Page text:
Monday, May 20, 2024
HomeInnovationBarbados plant tissue culture lab revolutionising agriculture

Barbados plant tissue culture lab revolutionising agriculture

By Fabian Belgrave

BRIDGETOWN, Barbados, (GIS) – The Plant Tissue Culture Lab, under the ministry of agriculture, food, and nutritional security, is making significant strides in agricultural advancements that promise a more secure and sustainable future.

Under the leadership of senior agricultural assistant, Anthony Nurse, the lab focuses on plant tissue culture and micropropagation.

Nurse, who recently started in the position at the Kirtons, St Philip Lab, is driving the Lab’s efforts towards the conservation of germplasm, particularly in the cultivation of sweet potato and yam varieties.

Recognising the potential of tissue culture, the lab specialises in preserving genetic material in a controlled environment, a feat that reduces the need for large open fields and enhances plant security.

One of the Lab’s major achievements lies in its expertise in eliminating viruses that can devastate crop yields. Viruses, notorious for causing up to an 80 percent reduction in harvests, are meticulously eradicated through the Lab’s advanced tissue culture techniques.

Nurse explained how some crops may be overwhelmed. “In terms of sweet potatoes, you were having hundred-pound yields, those might be reduced to as little as 20 pounds, so percentages over time, they [viruses] can reduce the yield of the plants.”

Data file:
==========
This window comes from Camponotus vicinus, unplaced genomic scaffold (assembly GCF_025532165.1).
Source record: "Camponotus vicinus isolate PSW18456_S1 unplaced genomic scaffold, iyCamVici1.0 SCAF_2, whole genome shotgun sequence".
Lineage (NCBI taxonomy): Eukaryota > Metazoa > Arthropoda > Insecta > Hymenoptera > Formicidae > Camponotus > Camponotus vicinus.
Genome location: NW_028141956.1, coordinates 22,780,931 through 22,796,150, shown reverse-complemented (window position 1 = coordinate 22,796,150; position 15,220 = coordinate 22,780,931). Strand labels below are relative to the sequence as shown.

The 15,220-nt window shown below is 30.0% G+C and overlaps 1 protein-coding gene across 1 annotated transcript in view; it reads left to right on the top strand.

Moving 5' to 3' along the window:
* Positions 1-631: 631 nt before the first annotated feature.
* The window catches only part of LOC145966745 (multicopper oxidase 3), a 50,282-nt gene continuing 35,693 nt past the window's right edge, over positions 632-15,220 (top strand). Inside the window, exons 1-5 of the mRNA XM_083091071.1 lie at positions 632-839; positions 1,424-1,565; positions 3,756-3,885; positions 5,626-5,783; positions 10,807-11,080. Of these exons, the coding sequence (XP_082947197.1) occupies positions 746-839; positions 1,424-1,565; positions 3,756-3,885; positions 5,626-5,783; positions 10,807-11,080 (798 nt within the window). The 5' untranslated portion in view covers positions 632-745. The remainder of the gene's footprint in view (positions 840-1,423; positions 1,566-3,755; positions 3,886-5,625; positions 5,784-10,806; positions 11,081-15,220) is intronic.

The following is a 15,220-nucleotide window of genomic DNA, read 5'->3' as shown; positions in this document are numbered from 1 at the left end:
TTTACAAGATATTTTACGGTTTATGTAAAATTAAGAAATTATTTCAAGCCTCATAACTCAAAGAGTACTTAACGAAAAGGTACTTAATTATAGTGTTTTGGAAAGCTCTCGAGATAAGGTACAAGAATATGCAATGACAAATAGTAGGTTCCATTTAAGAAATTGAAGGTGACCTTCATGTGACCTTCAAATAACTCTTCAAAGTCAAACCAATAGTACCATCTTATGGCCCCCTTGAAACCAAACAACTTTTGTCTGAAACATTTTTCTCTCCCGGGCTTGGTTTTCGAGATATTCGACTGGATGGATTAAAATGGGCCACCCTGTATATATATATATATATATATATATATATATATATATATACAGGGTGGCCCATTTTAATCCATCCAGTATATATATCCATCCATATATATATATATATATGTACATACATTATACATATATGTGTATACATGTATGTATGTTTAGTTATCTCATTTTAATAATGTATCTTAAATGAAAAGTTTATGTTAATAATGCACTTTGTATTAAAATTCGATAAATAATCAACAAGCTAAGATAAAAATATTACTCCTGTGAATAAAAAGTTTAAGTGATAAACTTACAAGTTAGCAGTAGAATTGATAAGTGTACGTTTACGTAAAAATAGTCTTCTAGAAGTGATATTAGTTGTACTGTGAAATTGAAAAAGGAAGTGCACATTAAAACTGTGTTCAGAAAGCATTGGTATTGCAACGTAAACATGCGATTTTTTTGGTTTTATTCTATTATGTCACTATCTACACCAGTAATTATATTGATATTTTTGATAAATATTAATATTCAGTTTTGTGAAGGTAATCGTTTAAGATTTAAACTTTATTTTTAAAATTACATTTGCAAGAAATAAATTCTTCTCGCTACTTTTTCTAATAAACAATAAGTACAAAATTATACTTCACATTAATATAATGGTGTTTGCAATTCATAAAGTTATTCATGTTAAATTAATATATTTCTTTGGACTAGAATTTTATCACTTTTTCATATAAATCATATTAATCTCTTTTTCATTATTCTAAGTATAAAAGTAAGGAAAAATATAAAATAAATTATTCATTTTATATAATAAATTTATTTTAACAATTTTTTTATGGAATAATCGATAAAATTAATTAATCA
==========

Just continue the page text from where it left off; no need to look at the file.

The Lab’s remarkable ability to safeguard against such yield-reducing factors underscores its capacity to ensure food security and nutritional stability.

Moreover, the Plant Tissue Culture Lab is at the forefront of innovation, developing cutting-edge techniques like the meristem tissue culture. These techniques not only enhance plant propagation but also contribute to the expansion of agricultural possibilities.

Nurse, highlighting the Lab’s commitment to innovation, stated: “One of the major things we are starting to develop again, is the meristem tip culture. In addition, the tissue culture techniques that we utilise also allow us to clean up material. We do apical meristem culture.

“There’s a process where you use microscopic portions of the meristem. This is the tip, the growing point where they say the dome, and we excise it, which is actually cutting it out, putting it in the media. Hopefully, if everything goes according to plan, the portion that grows will be free from viruses.”

The core of the Lab’s success lies in maintaining a sterile environment throughout the tissue culture process. “Having a sterile environment is one of the major things,” said Nurse, while explaining that the Lab employs a meticulous sterilisation process that involves various solutions to eliminate contaminants and ensure the success of each tissue culture endeavour.

An essential aspect of the Lab’s work is the formulation of a custom culture medium. The senior agricultural assistant likened the process to crafting a recipe, highlighting that they create their own media using stock solutions. “Our culture medium… we produce our media or mix our related media from scratch using stock solution,” Nurse explained, adding that this tailored approach enables the Lab to maximise plant growth and development while upholding stringent quality standards.



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